Recommendation: In order to develop an approach to decision making and the development of evidence on high-clockspeed trends affecting highway safety that are characterized by uncertainty, the Secretary of Transportation should consider and evaluate practices and principles for making decisions under conditions of uncertainty and for using data in such decision making and, on that basis, develop an approach to guide decision making on high-clockspeed trends that, although somewhat uncertain, may affect highway safety.

    Agency: Department of Transportation
    Status: Open

    Comments: In GAO-09-56, GAO recommended the Secretary of Transportation consider and evaluate practices and principles for making conditions under uncertainty and for using data in light of issues encountered in developing evidence on high-clockspeed trends affecting highway safety that are characterized by uncertainty. GAO had studied driver distraction involving electronic devices, in particular cell phones with texting capability and identified these evolving electronic devices as a high clockspeed trend. DOT reports several actions on distracted driving, specifically: (1) an Executive Order to federal employees not to engage in text messaging while driving government-owned vehicles; when using electronic equipment supplied by the government while driving; or while driving privately owned vehicles when they are on official business; (2) the Secretary called on state and local governments to (a) make distracted driving part of their state highway plans, (b) pass state and local laws against distracted driving in all types of vehicles, (c) back up public awareness campaigns with high-visibility enforcement actions; (3) the Secretary directed the Department to establish an on-line clearinghouse on the risks of distracted driving and also (4) pledged to continue the Department's research on how to best combat distracted driving. DOT also notes that the Department's www.distraction.gov website provides information on the latest data on distracted driving and that 34 states have passed laws against texting and driving since the 2009 announcement by the Secretary of DOT.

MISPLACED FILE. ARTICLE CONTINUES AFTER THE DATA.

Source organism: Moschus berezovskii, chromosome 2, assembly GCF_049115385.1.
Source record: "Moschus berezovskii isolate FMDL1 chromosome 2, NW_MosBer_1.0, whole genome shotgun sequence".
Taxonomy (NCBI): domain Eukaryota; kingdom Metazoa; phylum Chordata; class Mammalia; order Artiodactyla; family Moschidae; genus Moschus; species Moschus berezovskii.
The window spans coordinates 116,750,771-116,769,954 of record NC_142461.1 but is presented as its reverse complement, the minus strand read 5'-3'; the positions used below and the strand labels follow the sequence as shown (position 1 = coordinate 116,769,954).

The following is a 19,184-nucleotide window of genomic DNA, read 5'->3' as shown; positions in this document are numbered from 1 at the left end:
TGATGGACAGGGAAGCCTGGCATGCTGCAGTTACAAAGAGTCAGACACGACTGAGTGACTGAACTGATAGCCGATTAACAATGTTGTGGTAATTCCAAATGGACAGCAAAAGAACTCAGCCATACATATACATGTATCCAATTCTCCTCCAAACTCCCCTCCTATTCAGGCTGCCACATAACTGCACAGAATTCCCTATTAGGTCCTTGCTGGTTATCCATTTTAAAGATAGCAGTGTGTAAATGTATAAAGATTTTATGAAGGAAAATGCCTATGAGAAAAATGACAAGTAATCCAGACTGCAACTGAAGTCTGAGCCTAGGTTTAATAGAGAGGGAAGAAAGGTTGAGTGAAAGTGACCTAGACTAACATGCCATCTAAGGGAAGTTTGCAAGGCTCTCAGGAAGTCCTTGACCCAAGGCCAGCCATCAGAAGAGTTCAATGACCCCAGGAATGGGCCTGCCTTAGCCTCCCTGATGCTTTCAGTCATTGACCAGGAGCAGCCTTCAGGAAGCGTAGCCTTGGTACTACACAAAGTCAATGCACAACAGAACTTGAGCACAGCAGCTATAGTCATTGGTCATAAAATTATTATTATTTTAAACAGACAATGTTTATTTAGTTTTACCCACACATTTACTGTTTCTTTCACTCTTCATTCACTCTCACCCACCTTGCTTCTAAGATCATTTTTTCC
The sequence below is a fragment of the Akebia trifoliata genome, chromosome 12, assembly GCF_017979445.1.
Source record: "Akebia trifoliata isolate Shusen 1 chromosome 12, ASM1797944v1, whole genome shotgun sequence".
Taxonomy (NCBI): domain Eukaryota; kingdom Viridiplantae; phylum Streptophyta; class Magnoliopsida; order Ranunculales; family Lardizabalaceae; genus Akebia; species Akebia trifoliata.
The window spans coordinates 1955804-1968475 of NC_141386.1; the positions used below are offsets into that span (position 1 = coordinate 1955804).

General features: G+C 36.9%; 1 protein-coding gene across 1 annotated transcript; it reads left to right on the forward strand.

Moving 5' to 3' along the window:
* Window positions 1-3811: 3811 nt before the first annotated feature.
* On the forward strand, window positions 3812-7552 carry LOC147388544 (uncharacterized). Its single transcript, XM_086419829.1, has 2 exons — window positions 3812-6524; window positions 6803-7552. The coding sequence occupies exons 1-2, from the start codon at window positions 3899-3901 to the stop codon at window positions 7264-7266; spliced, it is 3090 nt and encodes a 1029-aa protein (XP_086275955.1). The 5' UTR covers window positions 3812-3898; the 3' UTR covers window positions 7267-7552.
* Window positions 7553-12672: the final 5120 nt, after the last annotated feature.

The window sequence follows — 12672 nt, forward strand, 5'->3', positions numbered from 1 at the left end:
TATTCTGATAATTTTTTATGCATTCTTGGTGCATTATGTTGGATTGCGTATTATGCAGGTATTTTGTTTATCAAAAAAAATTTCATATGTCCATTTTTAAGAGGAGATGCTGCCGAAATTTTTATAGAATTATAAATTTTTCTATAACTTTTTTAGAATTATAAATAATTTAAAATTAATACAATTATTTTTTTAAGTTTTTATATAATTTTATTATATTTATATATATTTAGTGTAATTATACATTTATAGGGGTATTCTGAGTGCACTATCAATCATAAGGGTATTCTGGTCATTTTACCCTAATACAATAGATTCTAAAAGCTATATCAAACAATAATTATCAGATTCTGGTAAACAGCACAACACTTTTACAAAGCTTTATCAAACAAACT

Recommendation: In order to improve the information available to the Congress for reauthorization, the Secretary of Transportation should determine, in consultation with relevant congressional committees, schedules for periodic reporting that will be sufficiently frequent to update the Congress on fast-changing trends.

    Agency: Department of Transportation
    Status: Open

    Comments: DOT has not responded to this recommendation.